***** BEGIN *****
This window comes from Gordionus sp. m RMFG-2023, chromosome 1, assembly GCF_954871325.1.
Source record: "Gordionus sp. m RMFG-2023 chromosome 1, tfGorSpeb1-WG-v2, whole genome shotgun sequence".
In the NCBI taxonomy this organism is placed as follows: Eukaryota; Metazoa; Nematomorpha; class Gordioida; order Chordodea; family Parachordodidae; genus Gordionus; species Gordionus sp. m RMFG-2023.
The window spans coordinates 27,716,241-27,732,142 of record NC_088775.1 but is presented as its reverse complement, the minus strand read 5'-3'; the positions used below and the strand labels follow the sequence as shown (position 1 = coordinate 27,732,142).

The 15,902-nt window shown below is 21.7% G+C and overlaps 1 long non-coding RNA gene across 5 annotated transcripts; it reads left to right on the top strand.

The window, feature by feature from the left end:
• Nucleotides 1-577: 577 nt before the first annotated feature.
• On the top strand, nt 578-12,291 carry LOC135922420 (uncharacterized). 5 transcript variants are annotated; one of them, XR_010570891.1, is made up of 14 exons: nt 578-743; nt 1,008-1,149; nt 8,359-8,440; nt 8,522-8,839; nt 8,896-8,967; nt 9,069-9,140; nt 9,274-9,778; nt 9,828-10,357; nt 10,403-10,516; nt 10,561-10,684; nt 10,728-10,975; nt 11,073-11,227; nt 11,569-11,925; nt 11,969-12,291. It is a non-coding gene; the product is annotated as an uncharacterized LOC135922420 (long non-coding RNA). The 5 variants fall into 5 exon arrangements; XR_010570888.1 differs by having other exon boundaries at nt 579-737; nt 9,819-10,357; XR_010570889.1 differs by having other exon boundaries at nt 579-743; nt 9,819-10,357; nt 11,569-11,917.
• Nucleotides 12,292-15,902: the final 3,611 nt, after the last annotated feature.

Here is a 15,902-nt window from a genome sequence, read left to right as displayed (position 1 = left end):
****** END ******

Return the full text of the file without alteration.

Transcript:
This window comes from Gordionus sp. m RMFG-2023, chromosome 1, assembly GCF_954871325.1.
Source record: "Gordionus sp. m RMFG-2023 chromosome 1, tfGorSpeb1-WG-v2, whole genome shotgun sequence".
In the NCBI taxonomy this organism is placed as follows: Eukaryota; Metazoa; Nematomorpha; class Gordioida; order Chordodea; family Parachordodidae; genus Gordionus; species Gordionus sp. m RMFG-2023.
The window spans coordinates 27,716,241-27,732,142 of record NC_088775.1 but is presented as its reverse complement, the minus strand read 5'-3'; the positions used below and the strand labels follow the sequence as shown (position 1 = coordinate 27,732,142).

The 15,902-nt window shown below is 21.7% G+C and overlaps 1 long non-coding RNA gene across 5 annotated transcripts; it reads left to right on the top strand.

The window, feature by feature from the left end:
• Nucleotides 1-577: 577 nt before the first annotated feature.
• On the top strand, nt 578-12,291 carry LOC135922420 (uncharacterized). 5 transcript variants are annotated; one of them, XR_010570891.1, is made up of 14 exons: nt 578-743; nt 1,008-1,149; nt 8,359-8,440; nt 8,522-8,839; nt 8,896-8,967; nt 9,069-9,140; nt 9,274-9,778; nt 9,828-10,357; nt 10,403-10,516; nt 10,561-10,684; nt 10,728-10,975; nt 11,073-11,227; nt 11,569-11,925; nt 11,969-12,291. It is a non-coding gene; the product is annotated as an uncharacterized LOC135922420 (long non-coding RNA). The 5 variants fall into 5 exon arrangements; XR_010570888.1 differs by having other exon boundaries at nt 579-737; nt 9,819-10,357; XR_010570889.1 differs by having other exon boundaries at nt 579-743; nt 9,819-10,357; nt 11,569-11,917.
• Nucleotides 12,292-15,902: the final 3,611 nt, after the last annotated feature.

Here is a 15,902-nt window from a genome sequence, read left to right as displayed (position 1 = left end):